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|Title:||Mindfulness meditation in nature||Authors:||Manahan, Aisleen Mariz Arellano||Keywords:||Social sciences::Psychology||Issue Date:||2022||Publisher:||Nanyang Technological University||Source:||Manahan, A. M. A. (2022). Mindfulness meditation in nature. Final Year Project (FYP), Nanyang Technological University, Singapore. https://hdl.handle.net/10356/159200||Abstract:||The present study looks into the concepts of Nature Therapy, Attention Restoration Theory, and Mindfulness which are each found to have restorative effects on an individual’s well-being. While most literature have established the restorative effects of nature exposure and mindfulness separately, little is still known about the effects of nature-based mindfulness. Hence, the purpose of this study is to investigate the restorative effects of mindfulness meditation in nature. More specifically, it was hypothesised that engaging in mindfulness meditation in an outdoor environment will lead to improved psychophysiological and cognitive outcomes as compared to doing so in an indoor environment. 60 participants were recruited and randomly assigned to an indoor or outdoor environment condition where they were tasked to complete a set of pre-meditation questionnaires and cognitive task, before engaging in a 10–30-minute mindfulness meditation, and then finally completing a set of post-meditation questionnaires and task. Participants in both indoor and outdoor conditions have demonstrated reduced perceived stress and negative affect, along with improved positive affect and cognitive performance. However, only participants in the outdoor condition experienced greater levels of relaxation after engaging in mindfulness meditation. Nevertheless, there were no significant differences in the effects of mindfulness meditation between both indoor and outdoor conditions across the other measures, indicating that engaging in mindfulness meditation indoors can yield similar restorative benefits as doing so outdoors. Present findings suggest that the effects of nature exposure and mindfulness may be influenced by: (1) the mindfulness practice used, and (2) the ongoing COVID-19 pandemic.||URI:||https://hdl.handle.net/10356/159200||Schools:||School of Social Sciences||Fulltext Permission:||restricted||Fulltext Availability:||With Fulltext|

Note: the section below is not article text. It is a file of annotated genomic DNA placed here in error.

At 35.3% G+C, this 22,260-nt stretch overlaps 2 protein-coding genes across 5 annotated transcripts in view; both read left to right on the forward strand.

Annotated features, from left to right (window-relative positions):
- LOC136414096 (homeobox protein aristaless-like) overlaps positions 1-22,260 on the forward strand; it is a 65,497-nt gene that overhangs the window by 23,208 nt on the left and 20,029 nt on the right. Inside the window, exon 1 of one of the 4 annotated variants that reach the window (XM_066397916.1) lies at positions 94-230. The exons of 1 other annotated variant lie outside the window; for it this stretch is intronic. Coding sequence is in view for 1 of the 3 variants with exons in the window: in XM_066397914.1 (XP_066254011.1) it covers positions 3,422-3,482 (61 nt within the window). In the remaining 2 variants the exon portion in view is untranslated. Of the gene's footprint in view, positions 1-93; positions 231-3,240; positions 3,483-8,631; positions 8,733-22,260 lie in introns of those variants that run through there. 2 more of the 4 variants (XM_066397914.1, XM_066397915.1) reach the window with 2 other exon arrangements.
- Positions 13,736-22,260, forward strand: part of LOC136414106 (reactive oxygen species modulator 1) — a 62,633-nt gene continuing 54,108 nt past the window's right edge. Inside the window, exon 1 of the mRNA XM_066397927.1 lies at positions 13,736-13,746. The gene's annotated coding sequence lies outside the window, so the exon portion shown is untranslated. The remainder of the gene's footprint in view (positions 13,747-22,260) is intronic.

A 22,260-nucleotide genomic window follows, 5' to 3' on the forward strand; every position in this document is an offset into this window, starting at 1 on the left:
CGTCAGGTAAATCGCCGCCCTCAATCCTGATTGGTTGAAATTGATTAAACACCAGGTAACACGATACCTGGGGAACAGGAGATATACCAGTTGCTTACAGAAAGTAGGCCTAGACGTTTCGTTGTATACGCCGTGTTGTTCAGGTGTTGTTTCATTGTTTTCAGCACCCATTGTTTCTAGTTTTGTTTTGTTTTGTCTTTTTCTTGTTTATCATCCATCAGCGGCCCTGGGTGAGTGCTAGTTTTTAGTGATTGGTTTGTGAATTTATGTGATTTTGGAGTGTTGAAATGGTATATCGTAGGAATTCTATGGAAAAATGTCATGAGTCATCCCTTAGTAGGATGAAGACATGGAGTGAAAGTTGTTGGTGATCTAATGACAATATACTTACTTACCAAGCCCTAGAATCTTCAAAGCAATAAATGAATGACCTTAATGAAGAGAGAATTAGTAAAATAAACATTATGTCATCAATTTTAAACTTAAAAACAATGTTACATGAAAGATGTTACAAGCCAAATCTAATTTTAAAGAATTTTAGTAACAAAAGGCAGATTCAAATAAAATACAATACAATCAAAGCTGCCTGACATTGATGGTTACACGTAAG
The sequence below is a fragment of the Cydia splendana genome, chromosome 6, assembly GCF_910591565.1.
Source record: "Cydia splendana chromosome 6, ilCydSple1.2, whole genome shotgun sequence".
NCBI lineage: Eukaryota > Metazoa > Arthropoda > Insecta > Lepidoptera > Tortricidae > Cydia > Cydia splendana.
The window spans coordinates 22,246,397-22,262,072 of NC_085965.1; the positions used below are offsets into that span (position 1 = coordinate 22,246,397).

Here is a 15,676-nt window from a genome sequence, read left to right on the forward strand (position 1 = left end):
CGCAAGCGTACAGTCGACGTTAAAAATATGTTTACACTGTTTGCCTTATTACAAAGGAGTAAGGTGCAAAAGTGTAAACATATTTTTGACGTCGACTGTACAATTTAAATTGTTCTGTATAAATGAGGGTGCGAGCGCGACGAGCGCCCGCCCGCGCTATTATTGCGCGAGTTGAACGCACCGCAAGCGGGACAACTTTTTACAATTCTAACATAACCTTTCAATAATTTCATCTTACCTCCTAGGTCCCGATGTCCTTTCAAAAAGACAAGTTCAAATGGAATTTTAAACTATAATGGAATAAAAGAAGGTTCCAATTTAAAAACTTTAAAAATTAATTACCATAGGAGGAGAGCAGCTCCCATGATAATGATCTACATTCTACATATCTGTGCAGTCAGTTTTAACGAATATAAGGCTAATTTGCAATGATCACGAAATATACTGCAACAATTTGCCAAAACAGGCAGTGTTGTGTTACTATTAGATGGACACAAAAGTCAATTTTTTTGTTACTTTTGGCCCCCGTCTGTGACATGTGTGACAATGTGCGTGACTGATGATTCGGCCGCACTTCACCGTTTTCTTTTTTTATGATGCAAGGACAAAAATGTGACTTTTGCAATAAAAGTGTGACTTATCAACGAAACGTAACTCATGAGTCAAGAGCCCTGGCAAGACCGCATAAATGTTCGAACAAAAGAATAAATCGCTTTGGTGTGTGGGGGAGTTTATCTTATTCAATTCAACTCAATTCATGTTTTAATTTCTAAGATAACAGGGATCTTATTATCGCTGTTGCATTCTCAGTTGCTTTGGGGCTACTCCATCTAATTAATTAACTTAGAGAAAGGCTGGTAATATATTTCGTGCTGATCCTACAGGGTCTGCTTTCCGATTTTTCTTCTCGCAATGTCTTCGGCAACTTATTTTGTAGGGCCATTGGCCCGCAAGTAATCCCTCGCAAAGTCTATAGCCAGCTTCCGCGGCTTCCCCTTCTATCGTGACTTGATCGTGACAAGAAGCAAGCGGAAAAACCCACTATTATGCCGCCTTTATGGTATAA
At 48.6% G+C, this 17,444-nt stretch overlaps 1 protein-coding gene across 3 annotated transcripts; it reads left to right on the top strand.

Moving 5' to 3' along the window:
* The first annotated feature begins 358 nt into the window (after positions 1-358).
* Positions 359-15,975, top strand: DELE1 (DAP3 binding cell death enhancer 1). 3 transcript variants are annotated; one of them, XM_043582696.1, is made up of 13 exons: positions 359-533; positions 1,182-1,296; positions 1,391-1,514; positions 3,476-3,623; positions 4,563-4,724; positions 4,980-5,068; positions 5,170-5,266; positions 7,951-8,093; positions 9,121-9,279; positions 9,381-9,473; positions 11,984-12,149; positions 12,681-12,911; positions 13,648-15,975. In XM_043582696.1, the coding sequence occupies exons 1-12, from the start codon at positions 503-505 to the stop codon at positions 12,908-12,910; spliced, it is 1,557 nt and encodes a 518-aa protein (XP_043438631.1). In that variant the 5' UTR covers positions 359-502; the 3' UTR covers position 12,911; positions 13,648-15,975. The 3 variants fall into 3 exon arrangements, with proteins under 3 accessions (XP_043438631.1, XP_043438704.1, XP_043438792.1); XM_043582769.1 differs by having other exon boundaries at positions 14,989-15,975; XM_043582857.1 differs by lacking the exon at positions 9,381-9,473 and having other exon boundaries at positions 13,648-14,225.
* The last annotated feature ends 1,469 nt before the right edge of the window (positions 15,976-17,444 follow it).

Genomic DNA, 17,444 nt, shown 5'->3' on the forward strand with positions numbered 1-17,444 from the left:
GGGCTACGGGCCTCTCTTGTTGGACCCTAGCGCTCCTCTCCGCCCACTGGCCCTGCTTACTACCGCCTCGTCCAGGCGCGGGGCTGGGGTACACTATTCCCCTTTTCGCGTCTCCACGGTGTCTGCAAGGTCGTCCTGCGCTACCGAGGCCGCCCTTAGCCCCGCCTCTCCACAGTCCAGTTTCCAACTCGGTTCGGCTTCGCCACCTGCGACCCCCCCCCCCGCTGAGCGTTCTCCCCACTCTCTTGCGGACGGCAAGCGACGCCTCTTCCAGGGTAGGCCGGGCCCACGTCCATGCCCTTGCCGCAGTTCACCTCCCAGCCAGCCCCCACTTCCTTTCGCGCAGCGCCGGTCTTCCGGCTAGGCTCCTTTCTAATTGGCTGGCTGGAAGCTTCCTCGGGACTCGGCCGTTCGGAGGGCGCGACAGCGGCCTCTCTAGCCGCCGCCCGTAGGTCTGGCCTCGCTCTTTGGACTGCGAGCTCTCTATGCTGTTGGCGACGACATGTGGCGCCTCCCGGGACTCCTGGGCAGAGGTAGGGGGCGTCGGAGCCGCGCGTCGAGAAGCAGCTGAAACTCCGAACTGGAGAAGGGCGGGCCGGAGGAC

|Appears in Collections:||SSS Student Reports (FYP/IA/PA/PI)|
Updated on Nov 28, 2023
Updated on Nov 28, 2023
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